Salix discolor × S. myricoides (S. ×laurentiana Fernald, syn. S. paraleuca Fernald) usually resembles S. myricoides but has hairy ovaries (R. D. Dorn 1975, 1976). This hybrid was originally described as a species, from lower St. Lawrence River, Quebec. Its most distinctive feature is that hairs appear on ovaries
Shrub or small tree to 8 m tall, trunk diameter to 30 cm Leaves: alternate, on 1 - 2.5 cm long leafstalks, bright green above, silvery or white-waxy and bluish green beneath, 5 - 12 cm long, 1.5 - 3.5 cm wide, lance-shaped to narrowly elliptic with a rounded to tapering base and pointed tip, irregularly wavy-toothed, thick, firm, and hairy (when young). Flowers: either male or female, borne on separate trees (dioecious) in hairy, cylindrical catkins. Female catkin loosely flowered, greenish with dark brown scales, 1.5 - 3 cm long. Ovary hairy. Male catkin fuzzy, white or silvery with dark brown scales, 2 - 4 cm long. Stamens two, with yellow anthers. Fruit: a capsule, in 6 - 8 cm long clusters, light brown, 8 - 12 mm long, flask-shaped, and finely hairy. Seeds have long, white, silky hairs attached. Bark: light brown to gray, tinged with red, thin, shallowly fissured, and scaly. Twigs: stout, upright, brown to dark reddish purple, at first downy, becoming hairless. Buds: dark reddish purple, 7 - 9 mm long, egg-shaped, flattened, long-pointed, and shiny. Form: open and rounded.
Similar species: In the Chicago Region, Salix discolor differs from most other willows by having leaf margins that are not distinctly toothed or revolute (rolled downward). Salix bebbiana is similar but has gray-hairy leaves. Salix x conifera, the hybrid between S. discolor and S. humilis, has relatively smaller catkins and fruit. Other distinctions of the hybrid are its twigs, which remain hairy into maturity, and its leaves, which sometimes have rusty hairs underneath.
Flowering: April to early May, before the leaves
Habitat and ecology: In the Chicago Region, Salix discolor is common in the marshy and swampy ground of shrub-dominated communities, bottomland woods, and moist prairies. Occurs along lakes, streams, roads, and railroads. May also be found in ditches, fens, bogs, and sandy areas.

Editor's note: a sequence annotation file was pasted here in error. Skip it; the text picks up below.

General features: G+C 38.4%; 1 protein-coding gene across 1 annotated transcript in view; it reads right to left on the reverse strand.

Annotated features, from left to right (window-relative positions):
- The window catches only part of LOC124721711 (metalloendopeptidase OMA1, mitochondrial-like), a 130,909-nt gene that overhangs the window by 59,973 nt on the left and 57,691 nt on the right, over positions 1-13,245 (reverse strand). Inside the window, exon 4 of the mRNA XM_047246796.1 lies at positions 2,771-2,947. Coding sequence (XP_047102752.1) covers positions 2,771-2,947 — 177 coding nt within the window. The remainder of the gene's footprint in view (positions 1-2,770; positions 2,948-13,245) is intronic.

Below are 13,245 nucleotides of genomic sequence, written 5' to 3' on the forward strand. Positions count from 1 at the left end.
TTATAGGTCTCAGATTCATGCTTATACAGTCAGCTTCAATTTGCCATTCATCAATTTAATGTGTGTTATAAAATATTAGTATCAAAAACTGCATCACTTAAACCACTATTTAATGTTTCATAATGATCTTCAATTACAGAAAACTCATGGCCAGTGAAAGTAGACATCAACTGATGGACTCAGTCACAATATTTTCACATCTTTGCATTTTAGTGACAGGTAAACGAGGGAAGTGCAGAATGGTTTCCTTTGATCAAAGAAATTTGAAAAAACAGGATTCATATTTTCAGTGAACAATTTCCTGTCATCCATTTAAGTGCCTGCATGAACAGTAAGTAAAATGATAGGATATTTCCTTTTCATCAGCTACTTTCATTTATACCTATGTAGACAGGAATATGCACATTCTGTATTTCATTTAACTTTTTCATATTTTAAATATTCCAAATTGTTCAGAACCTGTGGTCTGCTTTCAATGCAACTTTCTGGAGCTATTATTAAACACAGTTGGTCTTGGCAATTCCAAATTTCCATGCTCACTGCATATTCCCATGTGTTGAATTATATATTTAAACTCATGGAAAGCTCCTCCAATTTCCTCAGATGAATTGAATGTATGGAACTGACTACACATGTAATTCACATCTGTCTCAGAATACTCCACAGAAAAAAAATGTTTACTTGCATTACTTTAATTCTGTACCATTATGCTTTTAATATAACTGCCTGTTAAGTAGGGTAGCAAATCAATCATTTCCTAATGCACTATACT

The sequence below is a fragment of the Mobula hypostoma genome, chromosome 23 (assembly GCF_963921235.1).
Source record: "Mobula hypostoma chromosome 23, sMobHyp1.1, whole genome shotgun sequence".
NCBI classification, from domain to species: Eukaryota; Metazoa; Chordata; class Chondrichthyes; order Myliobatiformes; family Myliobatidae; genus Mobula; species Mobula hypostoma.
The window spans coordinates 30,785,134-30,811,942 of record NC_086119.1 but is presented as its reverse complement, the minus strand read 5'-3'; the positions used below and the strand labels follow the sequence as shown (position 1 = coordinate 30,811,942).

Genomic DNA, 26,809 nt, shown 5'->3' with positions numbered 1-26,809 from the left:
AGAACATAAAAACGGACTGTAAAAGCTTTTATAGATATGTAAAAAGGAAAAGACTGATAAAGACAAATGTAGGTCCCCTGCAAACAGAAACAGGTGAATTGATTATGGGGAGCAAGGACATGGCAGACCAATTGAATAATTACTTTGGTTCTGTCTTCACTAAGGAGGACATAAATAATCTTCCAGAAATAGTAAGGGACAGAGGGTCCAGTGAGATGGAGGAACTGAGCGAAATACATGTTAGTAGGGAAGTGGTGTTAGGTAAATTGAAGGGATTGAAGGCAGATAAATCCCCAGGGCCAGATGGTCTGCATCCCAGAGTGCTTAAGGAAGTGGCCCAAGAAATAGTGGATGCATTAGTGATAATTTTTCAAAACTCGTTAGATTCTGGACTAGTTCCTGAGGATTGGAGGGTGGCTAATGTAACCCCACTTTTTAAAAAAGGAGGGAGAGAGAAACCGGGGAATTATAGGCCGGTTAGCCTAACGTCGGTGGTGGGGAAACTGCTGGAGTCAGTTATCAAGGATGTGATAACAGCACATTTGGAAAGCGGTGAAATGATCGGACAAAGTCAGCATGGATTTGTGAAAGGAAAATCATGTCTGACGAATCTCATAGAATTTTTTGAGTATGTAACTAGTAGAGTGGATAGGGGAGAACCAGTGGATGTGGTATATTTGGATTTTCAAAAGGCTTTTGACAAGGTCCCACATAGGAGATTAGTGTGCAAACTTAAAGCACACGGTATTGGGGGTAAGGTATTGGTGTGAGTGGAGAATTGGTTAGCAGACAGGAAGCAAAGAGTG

Occurence in the Chicago region: native
Notes: Planted as an ornamental. Florists use leafless branches of immature male catkins in floral arrangements.
Etymology: Salix is the Latin word for willow. Discolor means "of two different and usually distinct colors," which refers to the leaves.
Author: The Morton Arboretum
Few-stemmed shrub or small tree 2-5(-7) m; twigs rather stout, reddish to dark brown, hairy when young, usually later glabrate; buds large, to 1 cm; stipules small to large, rounded to semi-ovate; lvs mostly elliptic or elliptic-oblanceolate, 4-8(-10) נ1.5-3.5(-5) cm, acute or shortly acuminate, subentire to undulate-crenate, with flat margins, at maturity generally dark green and glabrous (seldom puberulent) above, the lower lf-surface becoming glaucous, generally reddish-strigillose when young, sometimes more persistently so, varying to loosely and persistently hairy; catkins precocious, sessile or nearly so, bractless or few-bracted, stout, and staminate 2-4 cm, ornamental, the pistillate 4-8(10) cm in fr; scales 1.5-2.5 mm, dark brown, long-villous; stamens 2; frs lanceolate, beaked, 7-10(-12) mm, densely gray-hairy; pedicels 1.5-3 mm; style 0.5-0.7 mm, the stigmas at least as long; 2n=76, 95, 114. Common in swamps and wet ground; Nf. to Alta., s. to Del., Ky., Mo., S.D., and Mont. S.أonifera Wangenh. is probably a hybrid with no. 24 [Salix humilis Marshall].
Gleason, Henry A. & Cronquist, Arthur J. 1991. Manual of vascular plants of northeastern United States and adjacent Canada. lxxv + 910 pp.
©The New York Botanical Garden. All rights reserved. Used by permission.
From Flora of Indiana (1940) by Charles C. Deam
Found throughout the state where swampy land occurs. Frequent in the lake area and local to infrequent south of it. Usually a large shrub, it sometimes reaches a diameter of several inches a few feet above the ground.
Citation: The vPlants Project. vPlants: A Virtual Herbarium of the Chicago Region. http://www.vplants.org